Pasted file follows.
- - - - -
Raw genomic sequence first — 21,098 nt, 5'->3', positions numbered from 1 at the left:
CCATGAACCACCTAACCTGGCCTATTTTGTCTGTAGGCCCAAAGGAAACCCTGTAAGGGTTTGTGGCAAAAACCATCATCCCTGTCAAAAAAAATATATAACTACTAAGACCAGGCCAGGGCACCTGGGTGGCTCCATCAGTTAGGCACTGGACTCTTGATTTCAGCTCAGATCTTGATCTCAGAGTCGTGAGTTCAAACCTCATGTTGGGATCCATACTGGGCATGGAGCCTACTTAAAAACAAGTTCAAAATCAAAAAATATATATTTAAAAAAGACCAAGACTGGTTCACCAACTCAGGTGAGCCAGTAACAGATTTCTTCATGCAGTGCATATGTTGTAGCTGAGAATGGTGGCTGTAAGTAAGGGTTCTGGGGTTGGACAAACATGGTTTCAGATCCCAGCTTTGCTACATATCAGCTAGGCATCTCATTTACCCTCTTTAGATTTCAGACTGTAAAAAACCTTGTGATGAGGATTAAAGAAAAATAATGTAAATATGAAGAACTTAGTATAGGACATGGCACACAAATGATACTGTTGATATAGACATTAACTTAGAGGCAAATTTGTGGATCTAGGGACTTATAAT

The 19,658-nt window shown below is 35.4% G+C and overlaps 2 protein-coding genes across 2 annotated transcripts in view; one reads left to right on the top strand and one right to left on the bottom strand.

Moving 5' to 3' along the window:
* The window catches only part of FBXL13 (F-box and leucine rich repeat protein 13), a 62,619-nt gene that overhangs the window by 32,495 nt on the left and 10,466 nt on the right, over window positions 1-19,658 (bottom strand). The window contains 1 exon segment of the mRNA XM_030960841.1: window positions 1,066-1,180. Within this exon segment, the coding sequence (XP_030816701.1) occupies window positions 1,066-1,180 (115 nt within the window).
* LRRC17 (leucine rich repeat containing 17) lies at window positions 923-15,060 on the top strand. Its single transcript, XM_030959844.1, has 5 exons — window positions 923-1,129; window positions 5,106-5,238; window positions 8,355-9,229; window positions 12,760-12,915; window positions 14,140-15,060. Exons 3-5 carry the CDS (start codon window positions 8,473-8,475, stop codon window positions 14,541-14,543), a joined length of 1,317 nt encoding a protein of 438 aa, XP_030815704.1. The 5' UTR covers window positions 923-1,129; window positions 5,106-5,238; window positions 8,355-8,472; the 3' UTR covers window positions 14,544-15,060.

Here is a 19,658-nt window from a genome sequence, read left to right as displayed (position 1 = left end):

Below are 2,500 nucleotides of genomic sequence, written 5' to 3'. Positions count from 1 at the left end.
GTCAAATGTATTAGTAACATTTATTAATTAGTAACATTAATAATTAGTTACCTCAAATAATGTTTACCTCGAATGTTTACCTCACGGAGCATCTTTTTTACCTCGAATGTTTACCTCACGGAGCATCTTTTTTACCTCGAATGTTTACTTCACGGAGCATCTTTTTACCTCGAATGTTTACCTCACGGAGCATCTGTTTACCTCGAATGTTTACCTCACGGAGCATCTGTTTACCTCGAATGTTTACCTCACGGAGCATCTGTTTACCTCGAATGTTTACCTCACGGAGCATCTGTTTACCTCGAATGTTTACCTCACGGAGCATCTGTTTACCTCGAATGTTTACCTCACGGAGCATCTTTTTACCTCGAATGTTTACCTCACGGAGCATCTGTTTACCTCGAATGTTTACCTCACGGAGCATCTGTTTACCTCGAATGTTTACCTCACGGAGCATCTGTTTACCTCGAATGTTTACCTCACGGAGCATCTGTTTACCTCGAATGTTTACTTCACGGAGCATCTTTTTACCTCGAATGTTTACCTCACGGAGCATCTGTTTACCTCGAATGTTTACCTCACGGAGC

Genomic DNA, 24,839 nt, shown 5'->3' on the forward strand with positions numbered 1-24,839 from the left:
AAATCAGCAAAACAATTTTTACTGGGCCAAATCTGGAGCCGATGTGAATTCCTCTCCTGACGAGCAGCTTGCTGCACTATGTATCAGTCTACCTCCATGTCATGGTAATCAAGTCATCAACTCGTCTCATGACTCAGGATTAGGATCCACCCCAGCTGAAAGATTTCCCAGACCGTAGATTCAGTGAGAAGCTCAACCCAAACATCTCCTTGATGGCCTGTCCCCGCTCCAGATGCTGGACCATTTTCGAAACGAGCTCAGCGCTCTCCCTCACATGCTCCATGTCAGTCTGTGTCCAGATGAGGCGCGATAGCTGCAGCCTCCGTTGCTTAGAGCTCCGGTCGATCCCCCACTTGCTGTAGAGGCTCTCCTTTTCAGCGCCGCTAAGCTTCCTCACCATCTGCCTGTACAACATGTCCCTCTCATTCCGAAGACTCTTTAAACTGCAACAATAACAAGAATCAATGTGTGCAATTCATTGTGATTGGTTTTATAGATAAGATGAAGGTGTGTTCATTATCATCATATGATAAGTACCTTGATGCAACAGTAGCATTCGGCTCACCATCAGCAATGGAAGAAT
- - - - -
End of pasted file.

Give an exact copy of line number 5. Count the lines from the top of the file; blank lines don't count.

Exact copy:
* The window catches only part of FBXL13 (F-box and leucine rich repeat protein 13), a 62,619-nt gene that overhangs the window by 32,495 nt on the left and 10,466 nt on the right, over window positions 1-19,658 (bottom strand). The window contains 1 exon segment of the mRNA XM_030960841.1: window positions 1,066-1,180. Within this exon segment, the coding sequence (XP_030816701.1) occupies window positions 1,066-1,180 (115 nt within the window).